Department of Computer Science, University of Auckland, Auckland, New Zealand

Allan Wilson Centre for Molecular Ecology and Evolution, New Zealand

Department of Mathematics and Statistics, University of Otago, Dunedin, New Zealand

Abstract

Background

The multispecies coalescent model has become popular in recent years as a framework to infer a species phylogeny from multilocus genetic data collected from multiple individuals. The model assumes that speciation occurs at a specific point in time, after which the two sub-species evolve in total isolation. However in reality speciation may occur over an extended period of time, during which sister lineages remain in partial contact. Inference of multispecies phylogenies under those conditions is difficult. Indeed even designing simulators which correctly sample gene histories under these conditions is non-trivial.

Results

In this paper we present a method and software which simulates gene trees under both the multispecies coalescent and migration. Our approach allows for both population sizes and migration rates to change over the species lifetime. Also, migration rates are specified in units of fraction of emigrants per time unit, which makes them easier to interpret. Overall this setup covers a wide range of migration scenarios. The software can be used to investigate properties of gene trees under different migration settings and to generate test cases for programs which infer species trees and/or migration from sequence data. Using simulated data we investigate the effect of migrations between sister lineages on the inference of multispecies phylogenies and on post analysis detection.

Conclusions

Our results indicate that while estimation of species tree topology can be quite robust to the presence of gene flow, the inference and detection of migration is problematic, even with methods based on full likelihood models.

Background

The multispecies coalescent model

In all of these implementations, strict divergence is a standard assumption of the multispecies coalescent. Under strict divergence, a species is a perfectly mixing Wright-Fisher population until the moment of splitting, and from that point onwards the two sub-species evolve in total isolation. Strict divergence is a simplifying assumption, one which is violated by the presence of horizontal gene transfer, reassortment, migration or any other means of gene flow. Such simplifying assumptions are common in scientific models due to incomplete understanding of the processes involved, unavailability of analytical solutions or limitations in computational resources.

Here we focus on the effect of violating the central assumption of strict divergence. We model one specific type of gene flow – migration – and investigate its effects on the Bayesian inference of multispecies phylogenies. There are several software packages which infer species trees from multiple loci

Models of genetic differentiation in subdivided populations go back more than 70 years. In 1943 Wright introduced the “Island Model” in which “

There are a large number of existing coalescent simulators

Given that the gradual decline of gene flow after divergence could well be a likely occurrence, we consider the effect this migration has on inference of species trees. It has been previously shown

Wright

Implementation

Model for two species with time-dependent migration rates and population sizes

We begin by extending the two species model (Figure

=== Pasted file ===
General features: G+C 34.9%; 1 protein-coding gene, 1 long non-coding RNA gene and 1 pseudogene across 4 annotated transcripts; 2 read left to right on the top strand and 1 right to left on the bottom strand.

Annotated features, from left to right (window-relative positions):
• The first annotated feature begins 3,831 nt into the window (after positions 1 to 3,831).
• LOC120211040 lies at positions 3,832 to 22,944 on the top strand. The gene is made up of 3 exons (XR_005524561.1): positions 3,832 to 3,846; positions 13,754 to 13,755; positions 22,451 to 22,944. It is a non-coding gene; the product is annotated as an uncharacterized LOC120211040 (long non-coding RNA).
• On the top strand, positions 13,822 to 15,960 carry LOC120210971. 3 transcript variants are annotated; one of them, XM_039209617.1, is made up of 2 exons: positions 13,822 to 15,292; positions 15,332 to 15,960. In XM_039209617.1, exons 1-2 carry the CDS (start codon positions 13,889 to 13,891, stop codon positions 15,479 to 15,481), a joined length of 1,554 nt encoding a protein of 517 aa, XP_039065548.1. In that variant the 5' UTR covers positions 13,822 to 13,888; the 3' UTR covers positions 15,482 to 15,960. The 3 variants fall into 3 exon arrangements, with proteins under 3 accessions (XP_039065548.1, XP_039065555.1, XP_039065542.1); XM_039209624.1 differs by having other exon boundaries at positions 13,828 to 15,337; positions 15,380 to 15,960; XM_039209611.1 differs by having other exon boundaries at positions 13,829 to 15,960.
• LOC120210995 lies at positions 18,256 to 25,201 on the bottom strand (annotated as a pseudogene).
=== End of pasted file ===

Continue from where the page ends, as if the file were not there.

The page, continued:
Classical migration model for two populations

**Classical migration model for two populations.** Standard migration model for two populations. In the standard model, population sizes and migration rates are constant throughout the species time-span.

The model specifies how lineages from two species interact over time. Just like the coalescent, it is best viewed as going back in time. Starting at time zero (present) with _{
a
} and _{
b
} lineages from _{
a
} by one. Also, a lineage may “jump” from

The instantaneous rate at which coalescent events occur depends on the effective population size, _{
e
}(_{
e
}
^{−6} Myr) those translate to one hundred thousand individuals (i.e. _{
e
}=^{−6}) over one million years. If on the other hand time was measured in thousands of years, with a generation time of 1 year ^{−3} the same parameter values would equate to 100 individuals over one thousand years. If time is measured in generations (_{
e
} and

The instantaneous rate of coalescence is 1/

Modelling two species with reciprocal migration requires two population functions, _{
a
}(_{
b
}(_{
a→b
}(_{
b→a
}(

Migration for time-dependent population sizes and migration rates for two populations

**Migration for time-dependent population sizes and migration rates for two populations.** Migration model for two populations where population size and migration rates vary over time. A migration rate of zero indicates complete separation.

Migration rates are specified in terms of _{
a→b
}(_{
a
}(_{
a→b
}(_{
a
}(_{
a→b
}(

It may seem that unequal migration rates would cause population sizes to change over time but this is not the case. The model is in fact an extension of the classic Wright-Fisher model; under Wright-Fisher the parent of every individual is chosen uniformly at random from all individuals in the previous generation. When migration is allowed, the ancestor of _{
a→b
} for having an ancestor from the other population is the ratio of emigrants and effective population size,

Since migration is a non-homogeneous Poisson process, the density of migration waiting time from

Equation (2) is the continuous equivalent of the “backward migration rate” (Lemma 1 in

Migration under a species tree

The two-populations model can be extended to a species tree in a natural way. When population _{1} and _{2} there are six migration processes operating in parallel between the three populations; two between _{1} and _{2}, two between _{1} and two between _{2} (Figure

Migration rates for a species tree

**Migration rates for a species tree.** (**A**) Migration between **B**) Migration between A, _{1} and _{2}.

The total rate between _{1}∪_{2} after the second split, going forward in time, is **as if** the two _{1} and _{2}. The same logic applies to additional splits.

Note that in principle there are many possible ways a split may affect the migration. Here, we assume that the split is B’s “internal affair” and that the ability of individuals to migrate is unaffected by the split (Figure